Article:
Goat Canyon Trestle
Goat Canyon Trestle
Trestle as seen from the southeast in 2016
|Locale||Anza-Borrego Desert State Park|
|Other name(s)||Goat Canyon Railroad Trestle|
|Owner||San Diego Metropolitan Transit System|
|Heritage status||San Diego Historic Civil Engineering Landmark|
|Total length||597–750 ft (182–229 m)|
|Height||186–200 ft (57–61 m)|
|Replaces||Tunnel number 15|
Goat Canyon Trestle is a wooden trestle in San Diego County, California. At a length of 597–750 feet (182–229 m), it is the world's largest all-wood trestle. Goat Canyon Trestle was built in 1933 as part of the San Diego and Arizona Eastern Railway, after one of the many tunnels through the Carrizo Gorge collapsed. The railway had been called the "impossible railroad" upon its 1919 completion. It ran through Baja California and eastern San Diego County before ending in Imperial Valley. The trestle was made of wood, rather than metal due to temperature fluctuations in the Carrizo Gorge. By 2008, rail traffic stopped using the trestle.
Under the direction of John D. Spreckels, construction of the San Diego and Arizona Eastern Railroad began in 1907. It was backed by Edward Henry Harriman at the urging of President Theodore Roosevelt. Engineers called the route "impossible" as it crossed the Colorado Desert and through the Jacumba Mountains. In 1919, the railroad was completed, connecting San Diego with the Imperial Valley, by way of Mexico. Before the construction of the railroad, the only rail connection to San Diego was from the north, via Los Angeles, which was only completed in the late 19th century. The new railway provided a connection to the Southern Pacific Railway, instead of going north on the Atchison, Topeka and Santa Fe Railway. At the opening of the railway, and prior to the construction of the Goat Canyon Trestle, the most significant bridge on the route was the Campo Creek Viaduct, which is 600 feet (180 m) long and 200 feet (61 m) high above the ground.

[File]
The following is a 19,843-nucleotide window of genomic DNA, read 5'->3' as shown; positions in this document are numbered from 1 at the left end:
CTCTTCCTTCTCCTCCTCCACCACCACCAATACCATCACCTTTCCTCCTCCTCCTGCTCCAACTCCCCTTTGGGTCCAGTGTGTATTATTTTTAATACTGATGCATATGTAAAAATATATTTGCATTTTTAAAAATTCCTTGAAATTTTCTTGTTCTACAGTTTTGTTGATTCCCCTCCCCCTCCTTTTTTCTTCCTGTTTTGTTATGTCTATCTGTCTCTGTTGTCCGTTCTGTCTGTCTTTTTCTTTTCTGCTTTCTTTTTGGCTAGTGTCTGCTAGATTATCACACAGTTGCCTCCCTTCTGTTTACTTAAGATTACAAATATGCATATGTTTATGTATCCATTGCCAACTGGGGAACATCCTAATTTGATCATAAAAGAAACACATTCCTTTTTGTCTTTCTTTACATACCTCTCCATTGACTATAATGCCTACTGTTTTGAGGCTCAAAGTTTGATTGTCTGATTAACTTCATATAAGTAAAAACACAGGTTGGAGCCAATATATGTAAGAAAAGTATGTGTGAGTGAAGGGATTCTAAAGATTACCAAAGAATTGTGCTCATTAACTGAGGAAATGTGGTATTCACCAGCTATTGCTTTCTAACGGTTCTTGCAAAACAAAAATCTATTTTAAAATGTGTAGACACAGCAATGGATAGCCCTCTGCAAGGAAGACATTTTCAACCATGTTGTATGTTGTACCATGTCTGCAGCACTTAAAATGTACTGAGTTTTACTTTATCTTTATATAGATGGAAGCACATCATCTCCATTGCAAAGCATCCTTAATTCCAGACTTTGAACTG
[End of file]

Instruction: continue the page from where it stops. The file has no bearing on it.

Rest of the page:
The San Diego and Arizona Railway experienced a series of difficulties, including collapsed tunnels and rock slides, which led to the periodic closure of the railroad. One such difficulty was the collapse of Tunnel 15 in March 1932; it had been caused by an earthquake. Its remnants can still be seen today.
Designed by Chief Engineer of the San Diego and Arizona Railroad, Carl Eichenlaub, it was built to common standard drawing CS-33 standards. The trestle was built in response to the collapse of Tunnel 15. According to the original plans, the trestle would be 633-foot (193 m) long, and 186-foot (57 m) high. Construction began in 1932. Sections of the trestle were assembled at the bottom of the canyon, then lifted into position. Redwood timber, the same type used for railroad ties along the rest of the route, was utilized because Carrizo Gorge's considerable temperature fluctuations could have led to metal fatigue in a steel bridge. To resist Goat Canyon's high winds, it was built with a 14° curve. Additionally, the bridge was built without nails. Construction was completed by 1933, leading to a realignment of the railroad route. For fire suppression a tank car was located near tunnel 16.
After World War II, the San Diego and Arizona Eastern Railway was impacted by increased automobile travel. In 1951, scheduled passenger service over the trestle ended. Intermittent freight traffic continued when the railroad was not closed due to damage. In 1976, Hurricane Kathleen damaged the trestle, as well as the rest of the line; repairs were not completed until 1981. Use of the railroad ended again in 1983 due to collapsed tunnels. In 1999, Huell Howser visited the trestle and filmed an episode about it for the public television series California's Gold. Restoration of the railway did not resume until 2003. During the 2003 Cedar Fire, crews working on the railway repairs assisted the California Department of Forestry by extinguishing fires set by arsonists along the railroad tracks.